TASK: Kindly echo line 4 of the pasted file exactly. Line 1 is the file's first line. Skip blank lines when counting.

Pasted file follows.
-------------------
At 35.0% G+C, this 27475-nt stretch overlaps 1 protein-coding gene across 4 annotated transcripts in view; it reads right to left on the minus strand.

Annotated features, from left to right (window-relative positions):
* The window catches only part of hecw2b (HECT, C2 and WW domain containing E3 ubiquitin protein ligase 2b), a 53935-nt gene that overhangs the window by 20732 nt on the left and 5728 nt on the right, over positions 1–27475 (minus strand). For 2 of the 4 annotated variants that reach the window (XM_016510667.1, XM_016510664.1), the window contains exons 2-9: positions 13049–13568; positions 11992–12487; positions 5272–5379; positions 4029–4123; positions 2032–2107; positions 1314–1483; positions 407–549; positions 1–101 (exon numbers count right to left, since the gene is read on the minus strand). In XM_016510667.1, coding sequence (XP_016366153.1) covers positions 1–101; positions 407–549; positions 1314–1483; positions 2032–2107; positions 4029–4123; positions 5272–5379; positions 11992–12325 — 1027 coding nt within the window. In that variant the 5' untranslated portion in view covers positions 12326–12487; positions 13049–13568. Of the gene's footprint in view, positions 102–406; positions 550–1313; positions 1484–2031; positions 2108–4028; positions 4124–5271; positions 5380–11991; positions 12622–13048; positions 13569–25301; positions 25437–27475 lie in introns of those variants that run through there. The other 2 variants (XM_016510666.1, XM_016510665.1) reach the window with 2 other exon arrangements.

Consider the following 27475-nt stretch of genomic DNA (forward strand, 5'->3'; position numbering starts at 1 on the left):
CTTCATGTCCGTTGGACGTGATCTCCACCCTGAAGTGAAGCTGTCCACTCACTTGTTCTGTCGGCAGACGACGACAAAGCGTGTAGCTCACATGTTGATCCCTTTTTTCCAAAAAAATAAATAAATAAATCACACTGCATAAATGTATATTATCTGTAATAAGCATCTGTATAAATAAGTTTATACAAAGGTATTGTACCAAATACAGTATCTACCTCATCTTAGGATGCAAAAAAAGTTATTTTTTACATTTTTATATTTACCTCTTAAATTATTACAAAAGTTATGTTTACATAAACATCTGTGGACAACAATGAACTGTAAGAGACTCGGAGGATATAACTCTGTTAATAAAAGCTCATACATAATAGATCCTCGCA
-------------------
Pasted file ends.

Consider the following 27475-nt stretch of genomic DNA (forward strand, 5'->3'; position numbering starts at 1 on the left):